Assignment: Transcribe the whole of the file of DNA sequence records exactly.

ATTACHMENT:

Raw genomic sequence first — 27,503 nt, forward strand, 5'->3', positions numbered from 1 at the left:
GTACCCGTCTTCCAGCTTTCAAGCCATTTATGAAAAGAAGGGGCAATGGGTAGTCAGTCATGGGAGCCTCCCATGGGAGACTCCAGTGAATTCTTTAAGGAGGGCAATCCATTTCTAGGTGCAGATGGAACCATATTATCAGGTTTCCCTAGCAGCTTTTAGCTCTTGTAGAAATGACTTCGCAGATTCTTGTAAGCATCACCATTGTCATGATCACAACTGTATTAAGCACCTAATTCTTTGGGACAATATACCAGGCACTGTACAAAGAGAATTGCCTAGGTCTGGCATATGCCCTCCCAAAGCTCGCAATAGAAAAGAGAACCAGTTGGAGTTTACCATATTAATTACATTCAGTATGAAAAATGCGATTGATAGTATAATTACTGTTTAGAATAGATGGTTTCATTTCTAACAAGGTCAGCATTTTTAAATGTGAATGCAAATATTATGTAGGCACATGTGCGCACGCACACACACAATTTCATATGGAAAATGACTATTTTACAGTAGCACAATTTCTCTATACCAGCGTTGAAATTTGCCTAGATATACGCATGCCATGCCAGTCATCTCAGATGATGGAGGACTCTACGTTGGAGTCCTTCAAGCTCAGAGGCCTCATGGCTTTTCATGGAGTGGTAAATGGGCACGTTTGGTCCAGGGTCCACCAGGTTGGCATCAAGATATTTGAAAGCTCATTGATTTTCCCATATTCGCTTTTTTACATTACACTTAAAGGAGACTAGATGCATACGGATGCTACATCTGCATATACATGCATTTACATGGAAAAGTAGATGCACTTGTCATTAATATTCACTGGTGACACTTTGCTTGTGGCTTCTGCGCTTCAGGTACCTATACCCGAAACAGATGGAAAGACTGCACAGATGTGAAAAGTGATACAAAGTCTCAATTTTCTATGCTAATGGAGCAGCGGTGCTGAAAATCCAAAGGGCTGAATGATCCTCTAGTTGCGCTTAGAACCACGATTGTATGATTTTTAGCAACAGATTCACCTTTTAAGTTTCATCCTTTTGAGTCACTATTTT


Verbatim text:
Raw genomic sequence first — 27,503 nt, forward strand, 5'->3', positions numbered from 1 at the left:
GTACCCGTCTTCCAGCTTTCAAGCCATTTATGAAAAGAAGGGGCAATGGGTAGTCAGTCATGGGAGCCTCCCATGGGAGACTCCAGTGAATTCTTTAAGGAGGGCAATCCATTTCTAGGTGCAGATGGAACCATATTATCAGGTTTCCCTAGCAGCTTTTAGCTCTTGTAGAAATGACTTCGCAGATTCTTGTAAGCATCACCATTGTCATGATCACAACTGTATTAAGCACCTAATTCTTTGGGACAATATACCAGGCACTGTACAAAGAGAATTGCCTAGGTCTGGCATATGCCCTCCCAAAGCTCGCAATAGAAAAGAGAACCAGTTGGAGTTTACCATATTAATTACATTCAGTATGAAAAATGCGATTGATAGTATAATTACTGTTTAGAATAGATGGTTTCATTTCTAACAAGGTCAGCATTTTTAAATGTGAATGCAAATATTATGTAGGCACATGTGCGCACGCACACACACAATTTCATATGGAAAATGACTATTTTACAGTAGCACAATTTCTCTATACCAGCGTTGAAATTTGCCTAGATATACGCATGCCATGCCAGTCATCTCAGATGATGGAGGACTCTACGTTGGAGTCCTTCAAGCTCAGAGGCCTCATGGCTTTTCATGGAGTGGTAAATGGGCACGTTTGGTCCAGGGTCCACCAGGTTGGCATCAAGATATTTGAAAGCTCATTGATTTTCCCATATTCGCTTTTTTACATTACACTTAAAGGAGACTAGATGCATACGGATGCTACATCTGCATATACATGCATTTACATGGAAAAGTAGATGCACTTGTCATTAATATTCACTGGTGACACTTTGCTTGTGGCTTCTGCGCTTCAGGTACCTATACCCGAAACAGATGGAAAGACTGCACAGATGTGAAAAGTGATACAAAGTCTCAATTTTCTATGCTAATGGAGCAGCGGTGCTGAAAATCCAAAGGGCTGAATGATCCTCTAGTTGCGCTTAGAACCACGATTGTATGATTTTTAGCAACAGATTCACCTTTTAAGTTTCATCCTTTTGAGTCACTATTTT